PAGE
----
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A recently disclosed attack on Chilean interbank network Redbanc appears linked to notorious North Korean hacking group Lazarus, Flashpoint reports.
Active since at least 2009, and believed to be backed by the North Korean government, the Lazarus group has attacked targets in various sectors and is said to be the most serious threat against banks. Last year, researchers revealed that code reuse links most North Korean malware to Lazarus.
The December 2018 attack on the Chilean interbank network apparently involved PowerRatankba, a malware toolkit already associated with the threat actor. The malicious tool was confirmed to have been installed on Redbanc’s corporate network without triggering antivirus detection.
The malware was apparently delivered after a trusted Redbanc IT professional clicked to apply to a job opening they discovered through social media. A brief interview took place via Skype, and, since the applicant from Redbanc never had doubts about the legitimacy of the open position, application, or interview process, they were tricked into executing the payload.
Flashpoint looked at the publicly referenced samples attributed to the Redbanc intrusion and identified the dropper as related to the Lazarus-linked PowerRatankba. A Microsoft Visual C#/ Basic .NET (v4.0.30319)-compiled executable, the dropper would download a PowerRatankba PowerShell reconnaissance tool.
The dropper was designed to display a fake job application form to hide the fact that it downloads and executes the malware in the background. The payload, however, was not available during analysis, although it was recovered from a sandbox, Flashpoint’s security researchers reveal.
First detailed in December 2017, PowerRatankba is a first stage reconnaissance tool also employed for the deployment of further stage implants. The sample observed in the Chilean interbank attack was using HTTPS for command and control (C&C) communication, unlike previously identified variants that used HTTP.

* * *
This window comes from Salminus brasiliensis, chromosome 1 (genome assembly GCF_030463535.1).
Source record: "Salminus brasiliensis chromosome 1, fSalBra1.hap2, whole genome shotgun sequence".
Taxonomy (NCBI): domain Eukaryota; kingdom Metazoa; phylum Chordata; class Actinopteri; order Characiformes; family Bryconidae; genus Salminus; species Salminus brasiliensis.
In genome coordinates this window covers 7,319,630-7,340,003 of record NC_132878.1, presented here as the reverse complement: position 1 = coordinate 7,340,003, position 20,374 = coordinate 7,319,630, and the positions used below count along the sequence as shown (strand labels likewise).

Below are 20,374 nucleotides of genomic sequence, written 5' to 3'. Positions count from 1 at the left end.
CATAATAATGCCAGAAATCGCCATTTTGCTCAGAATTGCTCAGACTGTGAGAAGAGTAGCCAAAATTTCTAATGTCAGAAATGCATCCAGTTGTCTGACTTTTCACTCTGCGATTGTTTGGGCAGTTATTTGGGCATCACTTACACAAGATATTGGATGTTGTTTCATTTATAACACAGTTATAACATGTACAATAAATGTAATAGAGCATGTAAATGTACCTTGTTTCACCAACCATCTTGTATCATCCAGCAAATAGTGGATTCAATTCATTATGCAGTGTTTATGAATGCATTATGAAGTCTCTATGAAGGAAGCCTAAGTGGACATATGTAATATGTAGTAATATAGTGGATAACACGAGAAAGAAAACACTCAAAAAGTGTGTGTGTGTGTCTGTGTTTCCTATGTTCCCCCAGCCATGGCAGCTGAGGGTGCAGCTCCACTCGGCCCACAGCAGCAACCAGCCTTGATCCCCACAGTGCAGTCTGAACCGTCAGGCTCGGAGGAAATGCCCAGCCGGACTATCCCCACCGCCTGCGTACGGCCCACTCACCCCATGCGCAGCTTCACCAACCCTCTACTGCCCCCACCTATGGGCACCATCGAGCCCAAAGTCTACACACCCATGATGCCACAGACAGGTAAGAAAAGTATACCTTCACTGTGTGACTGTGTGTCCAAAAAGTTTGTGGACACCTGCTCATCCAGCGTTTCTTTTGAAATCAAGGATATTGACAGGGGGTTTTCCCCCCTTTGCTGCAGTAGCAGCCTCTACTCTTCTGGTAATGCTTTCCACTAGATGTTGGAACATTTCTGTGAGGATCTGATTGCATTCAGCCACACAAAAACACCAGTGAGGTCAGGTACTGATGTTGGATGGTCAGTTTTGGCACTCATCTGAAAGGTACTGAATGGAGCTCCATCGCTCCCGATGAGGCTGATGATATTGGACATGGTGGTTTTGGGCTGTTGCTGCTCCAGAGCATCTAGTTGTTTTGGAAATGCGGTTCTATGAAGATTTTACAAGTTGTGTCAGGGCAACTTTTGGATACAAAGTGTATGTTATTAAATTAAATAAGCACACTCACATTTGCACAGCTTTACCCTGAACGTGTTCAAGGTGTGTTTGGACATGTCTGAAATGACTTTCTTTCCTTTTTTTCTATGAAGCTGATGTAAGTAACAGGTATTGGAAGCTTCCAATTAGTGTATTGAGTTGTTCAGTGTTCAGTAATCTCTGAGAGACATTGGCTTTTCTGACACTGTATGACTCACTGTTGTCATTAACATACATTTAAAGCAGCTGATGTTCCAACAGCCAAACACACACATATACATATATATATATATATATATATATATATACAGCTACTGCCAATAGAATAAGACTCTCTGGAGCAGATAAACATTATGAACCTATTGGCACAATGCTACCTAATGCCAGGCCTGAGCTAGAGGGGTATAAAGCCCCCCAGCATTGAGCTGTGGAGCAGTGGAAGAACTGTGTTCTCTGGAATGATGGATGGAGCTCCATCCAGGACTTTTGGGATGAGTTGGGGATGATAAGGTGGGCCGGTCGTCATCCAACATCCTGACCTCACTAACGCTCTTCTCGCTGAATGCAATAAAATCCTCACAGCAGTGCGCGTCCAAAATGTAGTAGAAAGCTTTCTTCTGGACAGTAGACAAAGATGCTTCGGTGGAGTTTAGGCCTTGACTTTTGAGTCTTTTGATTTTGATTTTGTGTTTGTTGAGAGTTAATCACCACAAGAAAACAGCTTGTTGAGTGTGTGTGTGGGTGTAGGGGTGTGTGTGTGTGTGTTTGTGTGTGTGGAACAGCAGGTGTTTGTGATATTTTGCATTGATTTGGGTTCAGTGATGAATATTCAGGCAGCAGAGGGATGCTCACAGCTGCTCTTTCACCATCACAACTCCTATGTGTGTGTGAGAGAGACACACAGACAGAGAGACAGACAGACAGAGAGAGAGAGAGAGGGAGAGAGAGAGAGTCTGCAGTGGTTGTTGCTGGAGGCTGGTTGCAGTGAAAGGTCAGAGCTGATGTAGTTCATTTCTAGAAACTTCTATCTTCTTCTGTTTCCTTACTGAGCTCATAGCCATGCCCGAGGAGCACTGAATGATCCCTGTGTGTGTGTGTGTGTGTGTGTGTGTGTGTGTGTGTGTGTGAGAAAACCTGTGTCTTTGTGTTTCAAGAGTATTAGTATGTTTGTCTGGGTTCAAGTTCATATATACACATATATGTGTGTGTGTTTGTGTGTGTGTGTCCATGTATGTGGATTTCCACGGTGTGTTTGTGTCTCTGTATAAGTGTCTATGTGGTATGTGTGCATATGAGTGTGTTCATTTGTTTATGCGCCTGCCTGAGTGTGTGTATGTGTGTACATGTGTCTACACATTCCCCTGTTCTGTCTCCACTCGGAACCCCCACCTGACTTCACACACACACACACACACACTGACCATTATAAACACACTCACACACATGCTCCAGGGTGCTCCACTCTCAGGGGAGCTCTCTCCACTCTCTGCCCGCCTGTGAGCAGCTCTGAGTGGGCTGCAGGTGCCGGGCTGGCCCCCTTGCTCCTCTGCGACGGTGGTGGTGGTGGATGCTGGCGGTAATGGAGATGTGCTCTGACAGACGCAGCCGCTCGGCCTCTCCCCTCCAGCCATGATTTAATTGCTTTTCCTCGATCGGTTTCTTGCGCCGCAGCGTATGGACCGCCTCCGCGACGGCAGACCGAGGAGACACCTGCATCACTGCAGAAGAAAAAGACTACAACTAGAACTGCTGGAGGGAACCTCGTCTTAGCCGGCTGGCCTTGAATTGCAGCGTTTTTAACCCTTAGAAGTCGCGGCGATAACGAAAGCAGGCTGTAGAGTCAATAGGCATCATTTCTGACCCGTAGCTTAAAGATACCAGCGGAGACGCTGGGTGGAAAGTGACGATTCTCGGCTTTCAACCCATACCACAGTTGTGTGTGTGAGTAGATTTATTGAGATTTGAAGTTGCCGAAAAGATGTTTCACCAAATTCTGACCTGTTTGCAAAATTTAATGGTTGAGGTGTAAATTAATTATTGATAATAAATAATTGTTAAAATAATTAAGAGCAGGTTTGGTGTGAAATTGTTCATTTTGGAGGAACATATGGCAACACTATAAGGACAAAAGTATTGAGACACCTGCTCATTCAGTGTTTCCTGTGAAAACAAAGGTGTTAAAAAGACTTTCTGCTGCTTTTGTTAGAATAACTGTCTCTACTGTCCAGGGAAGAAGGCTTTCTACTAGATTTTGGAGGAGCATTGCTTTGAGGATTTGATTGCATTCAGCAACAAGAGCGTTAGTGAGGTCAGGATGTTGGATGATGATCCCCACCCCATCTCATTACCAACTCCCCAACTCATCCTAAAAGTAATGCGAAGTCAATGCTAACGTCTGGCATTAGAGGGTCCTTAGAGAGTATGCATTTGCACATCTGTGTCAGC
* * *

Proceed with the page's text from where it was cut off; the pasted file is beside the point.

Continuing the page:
The malware uses Windows Management Instrumentation (WMI) to obtain information on the system and sends the gathered data (including system details, process lists, username, proxy settings) to the server. It also checks for open file shares and Remote Desktop Protocol (RDP) ports.
If admin privileges are available, the malware then attempts to download the next stage and register it as a service. It also achieves persistence by setting an autostart. It can execute commands, delete agent, modify and replace ps1 and VBS files, send data to the server and download an executable and run it via PowerShell.
The analyzed PowerRatankba malware also contains “ConsoleLog” output logic meant to debug the application, to help its developer survey the output, which is stored in a hardcoded location in the Temp folder.
“Lazarus appears to have been interested in a variety of sectors and targets in the last eighteen months, but it continues to be one of the most formidable APT groups targeting and exploiting financial institutions. The group has reportedly been involved in a string of bank intrusions impacting institutions all over the world, heavily targeting Latin American financial institutions and cryptocurrency exchanges,” Flashpoint notes.
Related: Was North Korea Wrongly Accused of Ransomware Attacks?
Related: Researchers Say Code Reuse Links North Korea’s Malware